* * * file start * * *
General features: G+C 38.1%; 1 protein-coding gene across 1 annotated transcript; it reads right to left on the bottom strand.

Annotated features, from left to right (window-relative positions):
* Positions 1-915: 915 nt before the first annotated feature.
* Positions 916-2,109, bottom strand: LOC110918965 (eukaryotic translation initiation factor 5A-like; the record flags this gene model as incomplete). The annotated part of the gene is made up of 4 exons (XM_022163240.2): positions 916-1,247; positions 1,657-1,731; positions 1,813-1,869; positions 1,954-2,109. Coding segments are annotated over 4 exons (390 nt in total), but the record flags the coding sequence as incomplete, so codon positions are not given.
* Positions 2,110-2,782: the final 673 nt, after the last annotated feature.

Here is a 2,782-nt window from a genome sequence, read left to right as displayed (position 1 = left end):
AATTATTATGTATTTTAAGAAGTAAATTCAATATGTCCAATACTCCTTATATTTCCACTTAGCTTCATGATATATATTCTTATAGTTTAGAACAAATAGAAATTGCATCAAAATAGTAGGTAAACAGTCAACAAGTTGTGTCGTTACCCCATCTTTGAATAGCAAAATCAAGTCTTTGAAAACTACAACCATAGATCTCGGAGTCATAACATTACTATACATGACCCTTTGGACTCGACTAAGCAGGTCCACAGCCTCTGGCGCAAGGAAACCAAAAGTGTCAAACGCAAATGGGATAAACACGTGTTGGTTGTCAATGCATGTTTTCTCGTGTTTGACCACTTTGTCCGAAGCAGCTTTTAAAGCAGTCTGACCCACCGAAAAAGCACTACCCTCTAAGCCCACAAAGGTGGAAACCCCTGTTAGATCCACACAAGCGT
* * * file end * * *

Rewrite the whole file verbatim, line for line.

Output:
General features: G+C 38.1%; 1 protein-coding gene across 1 annotated transcript; it reads right to left on the bottom strand.

Annotated features, from left to right (window-relative positions):
* Positions 1-915: 915 nt before the first annotated feature.
* Positions 916-2,109, bottom strand: LOC110918965 (eukaryotic translation initiation factor 5A-like; the record flags this gene model as incomplete). The annotated part of the gene is made up of 4 exons (XM_022163240.2): positions 916-1,247; positions 1,657-1,731; positions 1,813-1,869; positions 1,954-2,109. Coding segments are annotated over 4 exons (390 nt in total), but the record flags the coding sequence as incomplete, so codon positions are not given.
* Positions 2,110-2,782: the final 673 nt, after the last annotated feature.

Here is a 2,782-nt window from a genome sequence, read left to right as displayed (position 1 = left end):
AATTATTATGTATTTTAAGAAGTAAATTCAATATGTCCAATACTCCTTATATTTCCACTTAGCTTCATGATATATATTCTTATAGTTTAGAACAAATAGAAATTGCATCAAAATAGTAGGTAAACAGTCAACAAGTTGTGTCGTTACCCCATCTTTGAATAGCAAAATCAAGTCTTTGAAAACTACAACCATAGATCTCGGAGTCATAACATTACTATACATGACCCTTTGGACTCGACTAAGCAGGTCCACAGCCTCTGGCGCAAGGAAACCAAAAGTGTCAAACGCAAATGGGATAAACACGTGTTGGTTGTCAATGCATGTTTTCTCGTGTTTGACCACTTTGTCCGAAGCAGCTTTTAAAGCAGTCTGACCCACCGAAAAAGCACTACCCTCTAAGCCCACAAAGGTGGAAACCCCTGTTAGATCCACACAAGCGT